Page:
The pop culture news that has intrigued me most over the last couple of days is the coverage of Konami's plans for a video game about U.S. military action in Iraq: "Six Days in Fallujah.''
GamePolitics.com delivered an excellent outline of the controversy that started percolating. Read that synopsis and pay particular attention to this: People objecting to the game are quoted as referring to the war in Iraq being trivialized, as characterizing the concept as flippant, and as being upset over a "massacre" becoming entertainment.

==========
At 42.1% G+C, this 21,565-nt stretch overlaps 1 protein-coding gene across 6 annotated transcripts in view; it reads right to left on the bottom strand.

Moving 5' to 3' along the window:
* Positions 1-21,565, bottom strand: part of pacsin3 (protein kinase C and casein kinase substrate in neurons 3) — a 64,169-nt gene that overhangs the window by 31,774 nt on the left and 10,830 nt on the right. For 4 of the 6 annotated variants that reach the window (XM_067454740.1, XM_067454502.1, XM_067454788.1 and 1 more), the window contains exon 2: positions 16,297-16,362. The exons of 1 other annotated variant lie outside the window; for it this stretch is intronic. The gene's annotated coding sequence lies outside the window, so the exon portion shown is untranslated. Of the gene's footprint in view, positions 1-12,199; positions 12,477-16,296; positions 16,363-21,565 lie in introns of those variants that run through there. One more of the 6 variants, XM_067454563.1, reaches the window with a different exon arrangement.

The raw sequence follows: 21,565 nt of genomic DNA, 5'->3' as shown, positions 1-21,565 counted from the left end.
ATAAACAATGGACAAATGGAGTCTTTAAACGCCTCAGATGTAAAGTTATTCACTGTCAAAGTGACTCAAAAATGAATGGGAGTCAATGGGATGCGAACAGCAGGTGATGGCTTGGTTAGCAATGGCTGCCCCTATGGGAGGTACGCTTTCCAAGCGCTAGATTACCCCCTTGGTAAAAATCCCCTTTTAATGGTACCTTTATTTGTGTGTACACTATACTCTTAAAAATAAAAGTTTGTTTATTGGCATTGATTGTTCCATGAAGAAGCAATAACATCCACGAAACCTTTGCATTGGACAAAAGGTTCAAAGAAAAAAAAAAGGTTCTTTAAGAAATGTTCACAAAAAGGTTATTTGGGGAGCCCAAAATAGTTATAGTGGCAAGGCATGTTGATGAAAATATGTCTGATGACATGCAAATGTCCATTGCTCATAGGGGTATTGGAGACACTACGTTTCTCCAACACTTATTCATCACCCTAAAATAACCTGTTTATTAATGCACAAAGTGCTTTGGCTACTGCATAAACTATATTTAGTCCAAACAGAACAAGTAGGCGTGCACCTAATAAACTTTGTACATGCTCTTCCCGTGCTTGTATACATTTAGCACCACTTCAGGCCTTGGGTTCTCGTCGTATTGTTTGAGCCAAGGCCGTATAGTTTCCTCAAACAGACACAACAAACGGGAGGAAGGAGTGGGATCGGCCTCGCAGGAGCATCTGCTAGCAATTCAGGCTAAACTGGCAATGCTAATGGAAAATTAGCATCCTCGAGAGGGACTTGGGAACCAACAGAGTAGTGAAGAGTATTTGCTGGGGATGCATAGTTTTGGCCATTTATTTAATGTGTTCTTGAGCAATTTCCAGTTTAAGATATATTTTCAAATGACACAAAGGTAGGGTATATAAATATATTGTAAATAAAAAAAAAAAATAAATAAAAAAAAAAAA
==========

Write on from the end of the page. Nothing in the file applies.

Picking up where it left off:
To me, there is an obvious tone that is dismissive about a video game in a way that we'd be unlikely to hear if "Six Days in Falljuh'' were going to be a movie, play or even, say, a graphic novel. Sure, this is pure conjecture on my part. But I think that much of the criticism of video games comes on two levels: There's always a specific flash point -- in this case, the Iraq factor -- and then there's also an underlying (and wrongheaded) contempt for video games as being without artistic or social value.